While the foot of West Hill is threatened by the aquatic plant Hydrilla, up on the slopes a very serious invasion comes from the pale swallow-wort, a Euroopean that has gained a foothold in New York State. We’ll be posting details about where it has been found and what we can do about it. For now, here is the introductory information, taken verbatim from the Plant Conservation Alliance’s Alien Plant Working Group. Their complete report is at Pale Swallow-Wort where you’ll find details including various management options. A PDF version (exactly the same info) of the complete report: Pale Swallow-Wort PDF
Cynanchum rossicum (Kleopov) Barbarich
Milkweed family (Asclepiadaceae)
Pale or European swallow-wort (previously Vincetoxicum rossicum) is a long-lived perennial, twining herbaceous vine. The leaves are oval shaped with pointed tips, 3-4 in. long by 2-3 in. wide, and occur in pairs along the stem. The small five-petaled, star shaped flowers are creamy pink to reddish brown, about ¼ in. across, and are borne in clusters. The fruits are slender tapered pods, 2-3 in. long by about ¼ in. wide, that turn from green to light brown as they mature. When ripe, the fruits open along a seam and release flattened seeds equipped with a downy parachute that aids in wind dispersal. In contrast to its invasive relative the black swallow-wort (C. louiseae), pale swallow-wort does not have rhizomes. Plants tend to grow in clumps of several to many stems, forming extensive patches.
NOTE: There are many native species of Cynanchum, including honeyvine (Cynanchum laeve) which occurs throughout the eastern U.S. and could be confused with pale swallow-wort. Honeyvine has white flowers, and its leaves have a distinct heart-shaped base.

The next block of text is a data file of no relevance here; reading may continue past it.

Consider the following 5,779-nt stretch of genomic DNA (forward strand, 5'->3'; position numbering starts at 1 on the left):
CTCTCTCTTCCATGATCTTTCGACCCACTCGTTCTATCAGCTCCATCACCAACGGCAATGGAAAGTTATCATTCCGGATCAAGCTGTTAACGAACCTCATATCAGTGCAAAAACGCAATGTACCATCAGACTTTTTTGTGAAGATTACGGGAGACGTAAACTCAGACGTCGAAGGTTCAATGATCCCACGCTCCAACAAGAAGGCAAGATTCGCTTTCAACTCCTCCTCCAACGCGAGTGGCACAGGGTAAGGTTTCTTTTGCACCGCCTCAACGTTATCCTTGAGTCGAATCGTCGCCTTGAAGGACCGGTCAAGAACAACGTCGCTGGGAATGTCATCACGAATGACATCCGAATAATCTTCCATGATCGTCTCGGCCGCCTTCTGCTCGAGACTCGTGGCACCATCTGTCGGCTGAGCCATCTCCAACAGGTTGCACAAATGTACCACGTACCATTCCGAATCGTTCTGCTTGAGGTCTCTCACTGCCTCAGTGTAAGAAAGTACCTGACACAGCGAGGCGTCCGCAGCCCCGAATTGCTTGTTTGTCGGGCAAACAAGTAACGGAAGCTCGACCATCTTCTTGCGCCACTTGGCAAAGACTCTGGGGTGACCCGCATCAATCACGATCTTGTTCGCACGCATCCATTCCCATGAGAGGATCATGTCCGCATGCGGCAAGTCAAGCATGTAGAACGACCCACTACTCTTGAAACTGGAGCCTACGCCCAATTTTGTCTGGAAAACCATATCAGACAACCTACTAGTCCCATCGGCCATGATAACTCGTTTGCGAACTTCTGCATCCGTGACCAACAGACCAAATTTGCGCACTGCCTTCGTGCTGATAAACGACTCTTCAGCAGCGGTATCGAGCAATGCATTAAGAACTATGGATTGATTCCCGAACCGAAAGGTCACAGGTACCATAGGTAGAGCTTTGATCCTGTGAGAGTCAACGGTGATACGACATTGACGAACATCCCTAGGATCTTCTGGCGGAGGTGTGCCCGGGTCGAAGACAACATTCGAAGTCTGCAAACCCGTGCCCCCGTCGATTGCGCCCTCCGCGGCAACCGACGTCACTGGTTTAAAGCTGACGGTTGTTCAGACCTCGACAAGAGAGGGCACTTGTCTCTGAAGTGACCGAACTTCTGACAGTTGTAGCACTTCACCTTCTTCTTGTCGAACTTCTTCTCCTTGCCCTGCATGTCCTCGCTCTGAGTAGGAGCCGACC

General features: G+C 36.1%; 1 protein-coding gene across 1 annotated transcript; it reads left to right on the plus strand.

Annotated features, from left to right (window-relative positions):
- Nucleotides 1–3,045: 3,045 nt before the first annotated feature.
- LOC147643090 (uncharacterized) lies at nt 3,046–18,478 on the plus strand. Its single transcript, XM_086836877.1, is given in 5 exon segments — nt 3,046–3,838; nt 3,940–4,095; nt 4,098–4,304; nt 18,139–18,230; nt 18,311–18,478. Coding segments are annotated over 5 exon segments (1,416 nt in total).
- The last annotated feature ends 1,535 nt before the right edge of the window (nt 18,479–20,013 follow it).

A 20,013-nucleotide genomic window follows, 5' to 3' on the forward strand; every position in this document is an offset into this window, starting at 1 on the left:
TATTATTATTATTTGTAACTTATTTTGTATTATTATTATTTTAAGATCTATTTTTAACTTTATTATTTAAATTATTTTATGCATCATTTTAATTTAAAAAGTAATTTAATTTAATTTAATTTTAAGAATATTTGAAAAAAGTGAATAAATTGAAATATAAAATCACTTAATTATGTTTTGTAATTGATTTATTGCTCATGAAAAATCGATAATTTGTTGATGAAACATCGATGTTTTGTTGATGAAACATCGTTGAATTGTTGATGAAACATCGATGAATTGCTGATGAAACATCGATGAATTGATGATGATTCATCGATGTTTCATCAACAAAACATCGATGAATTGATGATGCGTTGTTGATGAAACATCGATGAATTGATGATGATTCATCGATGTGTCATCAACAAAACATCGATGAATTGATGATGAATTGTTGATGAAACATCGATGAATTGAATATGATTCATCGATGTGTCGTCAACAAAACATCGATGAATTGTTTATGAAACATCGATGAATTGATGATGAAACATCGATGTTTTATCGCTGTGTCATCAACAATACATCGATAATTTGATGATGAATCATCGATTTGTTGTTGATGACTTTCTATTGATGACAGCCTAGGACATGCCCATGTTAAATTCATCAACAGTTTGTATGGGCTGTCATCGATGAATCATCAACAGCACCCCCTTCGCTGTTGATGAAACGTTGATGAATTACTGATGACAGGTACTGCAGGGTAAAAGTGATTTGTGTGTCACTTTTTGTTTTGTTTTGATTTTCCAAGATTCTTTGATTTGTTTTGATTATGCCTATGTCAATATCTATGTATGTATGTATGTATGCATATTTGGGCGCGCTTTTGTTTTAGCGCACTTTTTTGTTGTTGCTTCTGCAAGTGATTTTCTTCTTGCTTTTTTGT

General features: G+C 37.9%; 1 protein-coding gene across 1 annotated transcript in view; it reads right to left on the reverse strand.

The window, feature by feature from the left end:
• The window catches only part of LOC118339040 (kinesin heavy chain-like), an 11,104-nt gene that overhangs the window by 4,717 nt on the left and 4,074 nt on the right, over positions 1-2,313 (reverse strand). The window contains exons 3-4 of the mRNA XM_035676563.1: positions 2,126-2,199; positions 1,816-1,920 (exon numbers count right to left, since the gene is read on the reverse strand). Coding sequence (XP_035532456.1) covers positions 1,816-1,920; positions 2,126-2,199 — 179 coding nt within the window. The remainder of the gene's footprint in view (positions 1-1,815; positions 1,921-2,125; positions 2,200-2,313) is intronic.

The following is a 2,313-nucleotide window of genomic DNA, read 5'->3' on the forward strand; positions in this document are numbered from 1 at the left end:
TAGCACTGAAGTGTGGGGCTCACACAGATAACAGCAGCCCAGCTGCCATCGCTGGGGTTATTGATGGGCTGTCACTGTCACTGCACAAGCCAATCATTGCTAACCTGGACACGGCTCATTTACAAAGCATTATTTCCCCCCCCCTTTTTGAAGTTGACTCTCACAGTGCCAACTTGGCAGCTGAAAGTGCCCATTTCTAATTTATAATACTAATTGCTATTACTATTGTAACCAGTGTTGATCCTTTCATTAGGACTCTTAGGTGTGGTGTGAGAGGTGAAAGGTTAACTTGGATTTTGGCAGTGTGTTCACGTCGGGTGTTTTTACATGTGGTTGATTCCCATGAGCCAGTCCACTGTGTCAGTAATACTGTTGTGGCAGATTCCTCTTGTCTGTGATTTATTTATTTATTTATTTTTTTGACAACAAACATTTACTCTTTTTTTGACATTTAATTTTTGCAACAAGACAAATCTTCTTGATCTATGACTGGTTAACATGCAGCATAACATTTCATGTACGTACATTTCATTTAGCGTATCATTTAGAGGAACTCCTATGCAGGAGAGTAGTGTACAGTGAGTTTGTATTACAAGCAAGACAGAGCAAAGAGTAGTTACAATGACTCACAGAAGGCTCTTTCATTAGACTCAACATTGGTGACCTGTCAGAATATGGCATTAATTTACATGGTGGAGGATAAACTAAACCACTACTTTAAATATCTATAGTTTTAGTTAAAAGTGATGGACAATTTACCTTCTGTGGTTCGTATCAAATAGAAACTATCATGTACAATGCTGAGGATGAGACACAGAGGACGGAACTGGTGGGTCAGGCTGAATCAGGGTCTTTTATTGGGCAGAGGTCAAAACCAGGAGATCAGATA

Pale swallow-wort can form extensive patches that crowd out native plant species and have various impacts on native wildlife. In some instances old-field habitats occupied by goldenrods and grasses are replaced almost exclusively by swallow-wort, disrupting natural succession and completely altering the physical structure of those habitats. A New York study on grassland birds indicated that as swallow-wort cover increases, grassland bird presence declines. In a study of ground and stem-dwelling insects in Ottawa, Ontario, diversity of these insects was found to be lower in pale swallow-wort infestated areas than in non-invaded old-field sites and gall-makers and miners were completely absent. In New York, pale swallow-wort is displacing the federally listed Hart’s tongue fern (Asplenium scolopendrium) at one site and poses a threat to additional populations in the state. Globally rare alvar habitats (limestone pavement barrens supporting unique plant communities) in New York are also threatened by expanding swallow-wort populations. Research indicates that pale swallow-wort modifies the soil microbial community, displacing native plant species that are adapted to the unique microbial associations of alvar.